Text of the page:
Barbara Frances’ spellbinding, long awaited, third novel takes you to the coastal, deep South, where the past and present collide in a gothic tale of insanity, murder, and sexual intrigue.
You’ll meet the beautiful Elaine Chauvier, former actress and proprietor of Shadow’s Way, her family’s antebellum home where she nightly honors her long-departed confederate grandfather.
You’ll also meet many other characters whom Elaine controls and often abuses including the esteemed Archbishop Andre Figurant, who longs for her and his fallen identical twin, Bastien, who fears Elaine’s powers. Newly arrived and beautiful Ophelia, her half-sister, and Elaine’s nephew Rudy who have come to explore their Chauvier roots and ties to Shadow’s Way. They bring bad news regarding Elaine’s ownership of Shadow’s Way which she dreads to hear.
Under a veneer of piety and Southern graciousness you are faced with the questions: What is good? What is evil? What is reality? The answers draw you into a thickening and dangerous plot.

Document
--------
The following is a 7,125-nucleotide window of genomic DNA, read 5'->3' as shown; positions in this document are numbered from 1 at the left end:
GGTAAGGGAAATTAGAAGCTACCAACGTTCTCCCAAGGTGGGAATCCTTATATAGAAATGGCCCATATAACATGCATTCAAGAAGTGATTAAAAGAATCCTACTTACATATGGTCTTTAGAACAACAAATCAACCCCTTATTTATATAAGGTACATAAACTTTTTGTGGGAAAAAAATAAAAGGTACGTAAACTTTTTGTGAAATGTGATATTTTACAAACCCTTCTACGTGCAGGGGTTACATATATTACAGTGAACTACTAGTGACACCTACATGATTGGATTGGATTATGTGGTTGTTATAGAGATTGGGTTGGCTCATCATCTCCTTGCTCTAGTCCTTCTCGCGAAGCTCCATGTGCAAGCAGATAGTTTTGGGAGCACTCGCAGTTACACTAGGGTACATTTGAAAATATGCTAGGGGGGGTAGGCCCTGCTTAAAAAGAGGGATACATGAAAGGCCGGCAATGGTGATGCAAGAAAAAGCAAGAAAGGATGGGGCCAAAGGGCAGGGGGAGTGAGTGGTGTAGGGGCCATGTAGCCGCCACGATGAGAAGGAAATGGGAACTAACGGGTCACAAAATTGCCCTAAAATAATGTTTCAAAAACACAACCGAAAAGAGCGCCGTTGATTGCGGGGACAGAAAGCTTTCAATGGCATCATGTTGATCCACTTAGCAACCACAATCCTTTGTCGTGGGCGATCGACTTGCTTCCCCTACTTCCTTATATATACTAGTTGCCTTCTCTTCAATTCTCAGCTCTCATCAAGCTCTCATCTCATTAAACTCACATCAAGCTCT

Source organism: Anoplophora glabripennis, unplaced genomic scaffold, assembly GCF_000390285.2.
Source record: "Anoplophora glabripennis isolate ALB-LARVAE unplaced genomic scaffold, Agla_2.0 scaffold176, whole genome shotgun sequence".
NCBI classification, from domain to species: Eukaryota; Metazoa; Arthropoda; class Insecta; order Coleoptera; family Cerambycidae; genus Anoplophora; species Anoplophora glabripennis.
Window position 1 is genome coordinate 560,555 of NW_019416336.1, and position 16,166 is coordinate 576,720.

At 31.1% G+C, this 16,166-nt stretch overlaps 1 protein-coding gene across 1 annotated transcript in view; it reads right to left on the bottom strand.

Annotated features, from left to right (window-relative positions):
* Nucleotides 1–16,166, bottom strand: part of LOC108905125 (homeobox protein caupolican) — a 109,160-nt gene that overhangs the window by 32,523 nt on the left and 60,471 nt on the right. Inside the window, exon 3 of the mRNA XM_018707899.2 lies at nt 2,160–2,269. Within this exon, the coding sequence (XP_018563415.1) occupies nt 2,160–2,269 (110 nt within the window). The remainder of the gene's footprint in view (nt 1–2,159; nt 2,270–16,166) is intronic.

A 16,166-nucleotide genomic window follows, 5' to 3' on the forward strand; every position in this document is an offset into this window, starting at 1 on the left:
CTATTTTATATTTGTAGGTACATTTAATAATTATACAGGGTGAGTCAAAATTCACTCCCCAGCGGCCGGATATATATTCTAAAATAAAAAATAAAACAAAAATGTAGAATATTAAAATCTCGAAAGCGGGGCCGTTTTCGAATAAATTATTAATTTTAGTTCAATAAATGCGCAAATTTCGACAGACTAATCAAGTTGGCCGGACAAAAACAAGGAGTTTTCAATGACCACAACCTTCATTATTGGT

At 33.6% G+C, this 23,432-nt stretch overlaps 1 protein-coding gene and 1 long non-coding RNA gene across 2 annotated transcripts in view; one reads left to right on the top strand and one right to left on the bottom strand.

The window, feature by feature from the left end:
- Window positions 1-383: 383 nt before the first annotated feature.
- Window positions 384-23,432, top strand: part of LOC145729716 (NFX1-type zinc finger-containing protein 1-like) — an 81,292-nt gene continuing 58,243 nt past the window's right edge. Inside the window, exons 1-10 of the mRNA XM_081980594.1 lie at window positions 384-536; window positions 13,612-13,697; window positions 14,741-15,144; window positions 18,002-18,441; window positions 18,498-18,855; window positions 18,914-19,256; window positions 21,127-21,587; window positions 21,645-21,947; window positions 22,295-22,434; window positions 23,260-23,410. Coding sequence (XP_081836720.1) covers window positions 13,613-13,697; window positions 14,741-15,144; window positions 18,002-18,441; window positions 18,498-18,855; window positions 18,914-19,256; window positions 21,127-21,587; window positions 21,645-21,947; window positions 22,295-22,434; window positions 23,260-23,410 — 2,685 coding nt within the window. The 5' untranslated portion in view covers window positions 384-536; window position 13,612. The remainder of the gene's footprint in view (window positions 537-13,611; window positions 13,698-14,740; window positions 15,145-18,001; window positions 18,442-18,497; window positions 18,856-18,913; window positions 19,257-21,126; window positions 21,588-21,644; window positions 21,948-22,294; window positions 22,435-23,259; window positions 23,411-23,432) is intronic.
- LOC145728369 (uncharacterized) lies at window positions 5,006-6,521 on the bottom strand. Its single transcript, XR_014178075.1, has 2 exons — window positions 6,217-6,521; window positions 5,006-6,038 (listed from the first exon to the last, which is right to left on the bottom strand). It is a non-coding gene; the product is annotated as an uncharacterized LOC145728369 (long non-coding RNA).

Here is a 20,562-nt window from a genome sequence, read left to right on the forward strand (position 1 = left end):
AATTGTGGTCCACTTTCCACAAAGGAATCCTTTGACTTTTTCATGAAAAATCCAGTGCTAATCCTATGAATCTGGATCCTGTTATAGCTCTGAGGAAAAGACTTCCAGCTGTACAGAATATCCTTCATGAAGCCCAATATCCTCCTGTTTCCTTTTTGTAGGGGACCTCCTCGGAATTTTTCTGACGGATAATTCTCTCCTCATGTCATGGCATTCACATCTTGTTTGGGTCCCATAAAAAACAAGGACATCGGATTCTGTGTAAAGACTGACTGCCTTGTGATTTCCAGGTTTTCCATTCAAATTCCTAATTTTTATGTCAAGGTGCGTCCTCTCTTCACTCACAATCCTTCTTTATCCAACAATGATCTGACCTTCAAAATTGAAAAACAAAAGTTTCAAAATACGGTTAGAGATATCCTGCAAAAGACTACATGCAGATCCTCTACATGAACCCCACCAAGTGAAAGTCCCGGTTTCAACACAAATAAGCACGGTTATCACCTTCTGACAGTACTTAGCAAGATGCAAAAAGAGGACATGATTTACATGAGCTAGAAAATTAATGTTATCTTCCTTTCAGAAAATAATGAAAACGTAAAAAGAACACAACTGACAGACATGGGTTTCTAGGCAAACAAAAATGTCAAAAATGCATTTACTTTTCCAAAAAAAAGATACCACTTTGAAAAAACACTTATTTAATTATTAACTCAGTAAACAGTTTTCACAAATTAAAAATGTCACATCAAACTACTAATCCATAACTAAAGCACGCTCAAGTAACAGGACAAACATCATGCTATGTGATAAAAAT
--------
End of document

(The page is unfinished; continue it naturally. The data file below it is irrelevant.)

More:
A spell weaver, Shadow's Way, kept me in suspense, which, as a lover of good mysteries is not an easy for an author to do. I often guess an ending before I hit the middle. As in her last book, Like I Used to Dance, Ms. Frances' characters are delicious portrayals, richly textured, gradually revealing their good and evil humanity, as her hauntingly realistic settings and surprising story unfolds. To say more might give away the best of her new book. I have thoroughly enjoyed both of her novels and highly recommend them.
Ms. Francis’ novel Shadow’s Way, had me enthralled from page one, it kept me reading until so late into the night that I used a flashlight in order not to wake my husband.
I’ve always enjoyed reading gothic tales, but this one went beyond most that I had read. The synopsis was correct, past and present mingled and left me on the edge of my seat. Was G – G – Daddy a real paranormal experience or a figment of Elaine Chauvier’s imagination, which got worse as she sunk deeper into insanity?
I loved the various characters that Ms. Francis brought into play as needed to heighten the story. They were well rounded and interconnected in ways that one has to keep reading to get the full picture.